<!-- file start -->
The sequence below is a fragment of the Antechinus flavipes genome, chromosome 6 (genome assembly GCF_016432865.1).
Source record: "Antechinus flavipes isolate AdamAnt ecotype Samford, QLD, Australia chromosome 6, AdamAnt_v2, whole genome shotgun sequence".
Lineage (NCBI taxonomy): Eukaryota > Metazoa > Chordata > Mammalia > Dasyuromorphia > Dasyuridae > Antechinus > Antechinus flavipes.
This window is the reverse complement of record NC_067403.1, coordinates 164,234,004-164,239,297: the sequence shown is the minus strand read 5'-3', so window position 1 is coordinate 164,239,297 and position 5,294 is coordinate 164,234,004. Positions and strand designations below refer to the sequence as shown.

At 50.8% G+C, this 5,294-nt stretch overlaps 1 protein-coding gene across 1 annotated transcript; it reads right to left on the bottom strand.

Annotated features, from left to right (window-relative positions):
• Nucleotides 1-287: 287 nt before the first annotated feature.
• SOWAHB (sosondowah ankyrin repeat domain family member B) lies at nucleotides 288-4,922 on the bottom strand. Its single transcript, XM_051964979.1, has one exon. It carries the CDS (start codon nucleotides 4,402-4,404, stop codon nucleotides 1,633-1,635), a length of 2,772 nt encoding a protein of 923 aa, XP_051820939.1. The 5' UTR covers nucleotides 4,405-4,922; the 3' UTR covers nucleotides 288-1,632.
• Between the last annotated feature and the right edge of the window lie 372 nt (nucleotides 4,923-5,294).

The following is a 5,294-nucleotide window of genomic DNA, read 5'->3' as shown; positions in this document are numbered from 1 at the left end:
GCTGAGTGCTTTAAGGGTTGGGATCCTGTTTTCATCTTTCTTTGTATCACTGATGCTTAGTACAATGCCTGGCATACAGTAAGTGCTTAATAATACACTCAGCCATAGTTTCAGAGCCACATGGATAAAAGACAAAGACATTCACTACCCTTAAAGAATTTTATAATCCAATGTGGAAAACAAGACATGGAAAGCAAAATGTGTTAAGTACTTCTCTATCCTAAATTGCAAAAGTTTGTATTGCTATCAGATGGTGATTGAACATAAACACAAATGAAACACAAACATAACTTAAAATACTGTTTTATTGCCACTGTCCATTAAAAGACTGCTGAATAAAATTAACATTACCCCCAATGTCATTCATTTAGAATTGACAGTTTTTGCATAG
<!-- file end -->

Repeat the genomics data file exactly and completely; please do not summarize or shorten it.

The sequence below is a fragment of the Antechinus flavipes genome, chromosome 6 (genome assembly GCF_016432865.1).
Source record: "Antechinus flavipes isolate AdamAnt ecotype Samford, QLD, Australia chromosome 6, AdamAnt_v2, whole genome shotgun sequence".
Lineage (NCBI taxonomy): Eukaryota > Metazoa > Chordata > Mammalia > Dasyuromorphia > Dasyuridae > Antechinus > Antechinus flavipes.
This window is the reverse complement of record NC_067403.1, coordinates 164,234,004-164,239,297: the sequence shown is the minus strand read 5'-3', so window position 1 is coordinate 164,239,297 and position 5,294 is coordinate 164,234,004. Positions and strand designations below refer to the sequence as shown.

At 50.8% G+C, this 5,294-nt stretch overlaps 1 protein-coding gene across 1 annotated transcript; it reads right to left on the bottom strand.

Annotated features, from left to right (window-relative positions):
• Nucleotides 1-287: 287 nt before the first annotated feature.
• SOWAHB (sosondowah ankyrin repeat domain family member B) lies at nucleotides 288-4,922 on the bottom strand. Its single transcript, XM_051964979.1, has one exon. It carries the CDS (start codon nucleotides 4,402-4,404, stop codon nucleotides 1,633-1,635), a length of 2,772 nt encoding a protein of 923 aa, XP_051820939.1. The 5' UTR covers nucleotides 4,405-4,922; the 3' UTR covers nucleotides 288-1,632.
• Between the last annotated feature and the right edge of the window lie 372 nt (nucleotides 4,923-5,294).

The following is a 5,294-nucleotide window of genomic DNA, read 5'->3' as shown; positions in this document are numbered from 1 at the left end:
GCTGAGTGCTTTAAGGGTTGGGATCCTGTTTTCATCTTTCTTTGTATCACTGATGCTTAGTACAATGCCTGGCATACAGTAAGTGCTTAATAATACACTCAGCCATAGTTTCAGAGCCACATGGATAAAAGACAAAGACATTCACTACCCTTAAAGAATTTTATAATCCAATGTGGAAAACAAGACATGGAAAGCAAAATGTGTTAAGTACTTCTCTATCCTAAATTGCAAAAGTTTGTATTGCTATCAGATGGTGATTGAACATAAACACAAATGAAACACAAACATAACTTAAAATACTGTTTTATTGCCACTGTCCATTAAAAGACTGCTGAATAAAATTAACATTACCCCCAATGTCATTCATTTAGAATTGACAGTTTTTGCATAG